Pain is the second most prevalent symptom in HIV/AIDS after fever and increases in severity with advancing disease. In a study of more than 500 ambulatory patients from Sloan Kettering Cancer Center in New York City, significant persistent pain in the preceding two weeks was seen in 25-30% of patients in early stage HIV, increasing to 50% in ambulatory patients with full blown AIDS. Hospitalized patients had a prevalence rate of around 50-60%, with 60-70% in a hospice setting reporting pain. On an analog pain scale (0=no pain, 10=worst pain), the average pain was reported as 5.7 and the worst pain averaged 7.2.
The most common pain syndromes are abdominal pain (26%), peripheral neuropathy (25%), throat pain (20%), HIV-related headache (17%), HIV-unrelated headaches(with the usual prevalence rates for migraine, tension-type, and migraine with aura as in the general population, AZT-induced headache (16%), arthralgias (5%), herpes zoster (5%) and back pain (5%). These totals sum to more than 100% for the obvious reason that many sufferers have more than one condition.
Not surprisingly, HIV/AIDS pain may be nociceptive, neuropathic, inflammatory, mixed, or psychogenic. Nociceptive pain may be cutaneous, visceral, and deep somatic or headache- related. Cutaneous causes include Kaposi‚Äôs sarcoma and oral cavity pain. Visceral causes include tumors, gastritis, pancreatitis, infection, and biliary tract disorders. Deep somatic pain includes arthralgias, back pain, and myopathies. Headache disorders include HIV-related conditions, such as meningitis, encephalitis, or neoplasm; HIV-unrelated manifestations, such as migraine and tension-type headaches; and iatrogenic occurrences, such as AZT therapy.
Nearly one half of pain in HIV/AIDS is neuropathic pain, which spares no part of the nervous system. Pain may result from direct viral infections, infection with secondary pathogens, or be a side effect of drug therapy (neurotoxic).Central or peripheral manifestations and, particularly, painful peripheral neuropathies, generally follow the stage of HIV. Knowledge about the stage of the disease is imperative in the diagnosis of painful conditions as they vary by stage.
In the acute or seroconversion phase, mononeuritis multiplex and acute demyelinating polyneuropathy (ADP) or the Guillain-Barre syndrome predominate. In the latent phase, where the patient is asymptomatic with CD4 and T lymphocytes are more than 500/cubic mm, ADP and chronic demyelinating polyneuropathy (CIDP) generally appear. In the transition phase, with 200-500 CD4 cells, herpes zoster and mononeuritis multiplex appear,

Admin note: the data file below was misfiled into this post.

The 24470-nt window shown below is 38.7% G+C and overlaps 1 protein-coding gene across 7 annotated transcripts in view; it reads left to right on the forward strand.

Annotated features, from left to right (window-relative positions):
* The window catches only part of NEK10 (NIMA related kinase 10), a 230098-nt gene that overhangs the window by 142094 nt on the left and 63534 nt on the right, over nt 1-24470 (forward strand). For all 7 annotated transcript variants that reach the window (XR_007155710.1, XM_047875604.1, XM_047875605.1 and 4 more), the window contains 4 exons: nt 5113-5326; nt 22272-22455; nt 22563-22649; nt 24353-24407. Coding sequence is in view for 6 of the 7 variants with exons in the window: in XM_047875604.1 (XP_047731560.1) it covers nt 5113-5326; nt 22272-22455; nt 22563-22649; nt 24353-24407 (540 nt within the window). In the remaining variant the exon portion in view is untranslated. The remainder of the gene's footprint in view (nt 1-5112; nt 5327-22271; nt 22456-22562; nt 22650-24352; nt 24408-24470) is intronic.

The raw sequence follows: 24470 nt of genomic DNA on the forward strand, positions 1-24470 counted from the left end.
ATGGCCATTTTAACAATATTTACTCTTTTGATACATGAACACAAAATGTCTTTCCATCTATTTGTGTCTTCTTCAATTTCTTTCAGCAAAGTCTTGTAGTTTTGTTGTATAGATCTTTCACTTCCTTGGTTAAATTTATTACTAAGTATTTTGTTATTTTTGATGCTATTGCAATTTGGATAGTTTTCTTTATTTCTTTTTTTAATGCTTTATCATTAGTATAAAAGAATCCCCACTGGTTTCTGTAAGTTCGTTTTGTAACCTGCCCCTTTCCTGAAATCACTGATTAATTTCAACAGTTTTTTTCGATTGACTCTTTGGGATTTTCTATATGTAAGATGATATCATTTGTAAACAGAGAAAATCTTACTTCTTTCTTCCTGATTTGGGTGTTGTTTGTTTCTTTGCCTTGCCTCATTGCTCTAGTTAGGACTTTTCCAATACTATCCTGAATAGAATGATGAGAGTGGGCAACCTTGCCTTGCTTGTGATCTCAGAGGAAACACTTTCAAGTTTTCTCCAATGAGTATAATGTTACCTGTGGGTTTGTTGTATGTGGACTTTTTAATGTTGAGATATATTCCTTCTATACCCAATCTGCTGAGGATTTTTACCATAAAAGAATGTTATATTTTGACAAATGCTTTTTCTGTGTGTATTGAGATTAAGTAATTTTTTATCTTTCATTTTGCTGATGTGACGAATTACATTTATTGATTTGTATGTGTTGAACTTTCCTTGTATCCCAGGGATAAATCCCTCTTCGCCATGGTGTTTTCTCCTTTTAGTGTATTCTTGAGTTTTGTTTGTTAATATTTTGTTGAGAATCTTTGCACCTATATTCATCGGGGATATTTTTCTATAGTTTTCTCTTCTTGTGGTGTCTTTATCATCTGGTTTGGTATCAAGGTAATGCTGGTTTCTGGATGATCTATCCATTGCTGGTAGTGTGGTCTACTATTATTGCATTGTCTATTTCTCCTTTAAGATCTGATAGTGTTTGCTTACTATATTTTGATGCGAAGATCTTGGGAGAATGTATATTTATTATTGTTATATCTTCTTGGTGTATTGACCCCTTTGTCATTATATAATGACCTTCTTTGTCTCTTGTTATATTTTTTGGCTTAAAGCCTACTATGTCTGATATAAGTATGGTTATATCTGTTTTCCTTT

In the late phase, with less than 200 CD4 cells, sensory neuropathy, autonomic neuropathy, cytomegalovirus (CMV) polyradiculopathy, severe mononeuritis multiplex, mononeuropathies associated with aseptic meningitis, mononeuropathies secondary to lymphomatous meningitis, and Nucleoside toxicity are most common.
Opportunistic Neuropathies and Radiculopathies
Herpes zoster may cause an HIV- related radiculopathy and HIV itself can cause a lumbosacral poly radiculopathy with asymmetric leg weakness involving proximal and distal muscles, flaccid paraparesis, hypo or areflexia, sacral and lower extremity sensory loss, and sphincter disturbances, such as urinary retention. The symptoms develop over a period of 1 to 6 weeks. Cytomegalovirus may also cause a polyradiculopathy, which occurs in approximately 2% of patients with a CD4 cell count of 50 cells or less. The patient typically presents with radiating, low back pain, progressive areflexic paraparesis, and distal sensory loss. Two thirds of patients complain of urinary difficulties, including hesitancy or retention. Weakness is typically more prominent than sensory loss. Anticytomegalovirus therapy with ganciclovir, foscarnet, or a combination of both drugs, is imperative because of the rapid progression of these symptoms. In one study of patients with AIDS and acute lumbosacral polyradiculopathy, 15 of 23 patients had cytomegalovirus infection and treatment with ganciclovir was followed by stabilization. Oral acyclovir is usually effective in herpes zoster radiculitis.
Radiculopathy has also been associated with primary CNS lymphoma with lymphomatous meningitis, syphilis, lymphoma, vasculitis, toxoplasmosis, tuberculosis, and herpes zoster as well as HIV itself.
Bilateral brachial plexopathy with severe pain has been described at disease onset.